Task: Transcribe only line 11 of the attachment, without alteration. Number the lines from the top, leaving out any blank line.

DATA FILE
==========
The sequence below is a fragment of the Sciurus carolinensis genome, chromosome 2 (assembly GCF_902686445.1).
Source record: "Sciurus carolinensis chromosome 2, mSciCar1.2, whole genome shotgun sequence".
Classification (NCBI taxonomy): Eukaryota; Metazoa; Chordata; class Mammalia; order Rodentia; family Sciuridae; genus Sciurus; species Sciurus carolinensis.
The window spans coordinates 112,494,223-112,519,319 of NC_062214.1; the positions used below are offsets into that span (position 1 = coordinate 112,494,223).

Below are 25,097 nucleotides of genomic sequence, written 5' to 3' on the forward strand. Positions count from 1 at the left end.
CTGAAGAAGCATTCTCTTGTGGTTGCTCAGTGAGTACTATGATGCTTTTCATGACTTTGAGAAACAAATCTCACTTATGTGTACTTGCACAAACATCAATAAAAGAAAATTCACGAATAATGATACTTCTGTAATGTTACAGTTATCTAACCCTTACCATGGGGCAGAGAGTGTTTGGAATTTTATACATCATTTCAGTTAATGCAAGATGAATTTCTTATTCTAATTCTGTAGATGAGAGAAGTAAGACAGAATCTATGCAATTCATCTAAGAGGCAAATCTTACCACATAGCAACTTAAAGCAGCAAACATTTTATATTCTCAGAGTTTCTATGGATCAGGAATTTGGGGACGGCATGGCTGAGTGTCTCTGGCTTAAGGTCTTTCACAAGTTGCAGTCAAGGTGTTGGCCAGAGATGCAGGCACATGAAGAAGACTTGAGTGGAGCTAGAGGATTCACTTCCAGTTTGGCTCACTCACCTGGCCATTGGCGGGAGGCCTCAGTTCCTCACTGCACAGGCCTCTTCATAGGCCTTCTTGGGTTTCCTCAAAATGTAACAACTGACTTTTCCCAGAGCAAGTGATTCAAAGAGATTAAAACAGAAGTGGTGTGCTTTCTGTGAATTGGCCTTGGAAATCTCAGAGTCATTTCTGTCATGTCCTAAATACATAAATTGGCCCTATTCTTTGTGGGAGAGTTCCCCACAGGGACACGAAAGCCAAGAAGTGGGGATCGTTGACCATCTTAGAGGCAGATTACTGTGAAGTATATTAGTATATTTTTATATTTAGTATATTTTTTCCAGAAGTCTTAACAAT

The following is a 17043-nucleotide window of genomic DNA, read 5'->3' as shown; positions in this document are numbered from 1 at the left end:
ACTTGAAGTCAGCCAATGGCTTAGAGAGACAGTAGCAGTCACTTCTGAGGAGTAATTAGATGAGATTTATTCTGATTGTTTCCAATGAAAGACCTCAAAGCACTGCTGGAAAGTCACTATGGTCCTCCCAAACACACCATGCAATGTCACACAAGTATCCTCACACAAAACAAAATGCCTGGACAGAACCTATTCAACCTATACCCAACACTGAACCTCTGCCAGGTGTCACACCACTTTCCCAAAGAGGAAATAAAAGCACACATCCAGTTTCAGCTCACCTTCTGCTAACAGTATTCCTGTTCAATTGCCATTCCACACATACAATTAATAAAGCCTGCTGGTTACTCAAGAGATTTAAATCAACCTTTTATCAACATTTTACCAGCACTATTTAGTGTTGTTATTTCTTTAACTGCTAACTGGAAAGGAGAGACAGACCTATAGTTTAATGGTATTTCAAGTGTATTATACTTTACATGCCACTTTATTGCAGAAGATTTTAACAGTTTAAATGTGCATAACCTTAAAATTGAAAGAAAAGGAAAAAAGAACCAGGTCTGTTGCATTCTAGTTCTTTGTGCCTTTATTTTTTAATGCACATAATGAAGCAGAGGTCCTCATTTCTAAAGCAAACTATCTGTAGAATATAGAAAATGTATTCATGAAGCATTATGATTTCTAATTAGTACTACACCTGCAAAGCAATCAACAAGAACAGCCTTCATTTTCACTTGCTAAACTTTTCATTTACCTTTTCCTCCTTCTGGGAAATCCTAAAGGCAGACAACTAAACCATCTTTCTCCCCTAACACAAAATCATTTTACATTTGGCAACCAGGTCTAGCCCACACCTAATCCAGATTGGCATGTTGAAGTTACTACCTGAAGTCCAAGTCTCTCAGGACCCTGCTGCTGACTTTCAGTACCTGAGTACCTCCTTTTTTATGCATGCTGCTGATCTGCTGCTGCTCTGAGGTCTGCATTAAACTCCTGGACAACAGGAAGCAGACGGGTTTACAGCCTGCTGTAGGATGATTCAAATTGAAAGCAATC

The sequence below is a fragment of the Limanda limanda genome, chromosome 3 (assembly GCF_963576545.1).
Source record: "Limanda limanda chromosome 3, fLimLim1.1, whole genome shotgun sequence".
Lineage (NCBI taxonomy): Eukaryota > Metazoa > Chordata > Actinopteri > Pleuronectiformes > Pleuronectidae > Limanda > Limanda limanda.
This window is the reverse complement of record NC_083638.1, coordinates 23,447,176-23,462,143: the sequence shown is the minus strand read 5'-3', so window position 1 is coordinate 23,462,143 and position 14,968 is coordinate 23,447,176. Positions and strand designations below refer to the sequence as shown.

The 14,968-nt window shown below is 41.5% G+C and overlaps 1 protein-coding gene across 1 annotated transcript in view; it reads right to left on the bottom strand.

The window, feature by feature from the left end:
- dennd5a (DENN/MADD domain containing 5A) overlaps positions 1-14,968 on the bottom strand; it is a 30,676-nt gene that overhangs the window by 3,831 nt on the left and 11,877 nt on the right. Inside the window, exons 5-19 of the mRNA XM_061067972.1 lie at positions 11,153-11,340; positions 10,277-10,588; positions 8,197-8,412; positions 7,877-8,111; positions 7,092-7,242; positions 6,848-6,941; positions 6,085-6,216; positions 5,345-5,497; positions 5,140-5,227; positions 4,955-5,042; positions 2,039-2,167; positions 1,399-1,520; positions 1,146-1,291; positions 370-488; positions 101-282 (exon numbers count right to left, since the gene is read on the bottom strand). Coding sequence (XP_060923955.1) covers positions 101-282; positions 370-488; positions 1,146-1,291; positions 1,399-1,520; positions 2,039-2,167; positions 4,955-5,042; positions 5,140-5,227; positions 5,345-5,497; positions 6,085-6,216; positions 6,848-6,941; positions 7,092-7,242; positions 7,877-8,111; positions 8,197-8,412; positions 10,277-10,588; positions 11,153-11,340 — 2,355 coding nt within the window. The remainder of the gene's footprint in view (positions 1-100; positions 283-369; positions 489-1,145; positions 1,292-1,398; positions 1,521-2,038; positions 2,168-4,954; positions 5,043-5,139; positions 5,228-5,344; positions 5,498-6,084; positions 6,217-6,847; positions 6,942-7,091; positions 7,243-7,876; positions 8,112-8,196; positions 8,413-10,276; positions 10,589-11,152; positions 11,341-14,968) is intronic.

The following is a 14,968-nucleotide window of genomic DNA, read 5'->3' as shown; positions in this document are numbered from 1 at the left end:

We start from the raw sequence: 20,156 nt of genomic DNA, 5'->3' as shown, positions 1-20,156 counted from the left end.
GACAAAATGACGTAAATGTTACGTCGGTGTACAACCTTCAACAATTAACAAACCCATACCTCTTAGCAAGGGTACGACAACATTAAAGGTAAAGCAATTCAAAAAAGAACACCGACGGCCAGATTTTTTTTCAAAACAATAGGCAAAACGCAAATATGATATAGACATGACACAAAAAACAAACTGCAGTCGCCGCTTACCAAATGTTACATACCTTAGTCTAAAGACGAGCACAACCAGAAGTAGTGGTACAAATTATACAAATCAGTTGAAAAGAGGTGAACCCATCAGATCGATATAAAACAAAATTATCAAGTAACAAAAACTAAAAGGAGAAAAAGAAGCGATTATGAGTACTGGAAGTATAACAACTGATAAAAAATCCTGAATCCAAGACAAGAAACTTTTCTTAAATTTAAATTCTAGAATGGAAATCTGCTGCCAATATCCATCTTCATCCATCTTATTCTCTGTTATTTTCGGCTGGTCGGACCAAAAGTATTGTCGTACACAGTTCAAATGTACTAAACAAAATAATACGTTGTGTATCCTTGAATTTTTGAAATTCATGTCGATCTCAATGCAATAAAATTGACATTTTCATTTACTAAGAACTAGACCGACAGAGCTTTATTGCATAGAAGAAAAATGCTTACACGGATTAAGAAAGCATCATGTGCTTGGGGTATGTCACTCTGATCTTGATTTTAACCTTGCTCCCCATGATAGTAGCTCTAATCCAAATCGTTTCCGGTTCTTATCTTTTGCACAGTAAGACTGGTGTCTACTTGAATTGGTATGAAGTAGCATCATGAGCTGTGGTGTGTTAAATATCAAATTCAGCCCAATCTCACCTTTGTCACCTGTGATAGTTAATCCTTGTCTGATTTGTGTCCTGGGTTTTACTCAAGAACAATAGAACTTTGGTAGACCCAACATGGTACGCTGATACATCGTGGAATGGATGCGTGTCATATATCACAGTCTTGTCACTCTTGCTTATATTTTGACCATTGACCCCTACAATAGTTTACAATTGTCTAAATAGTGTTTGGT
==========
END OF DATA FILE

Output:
Lineage (NCBI taxonomy): Eukaryota > Metazoa > Chordata > Actinopteri > Pleuronectiformes > Pleuronectidae > Limanda > Limanda limanda.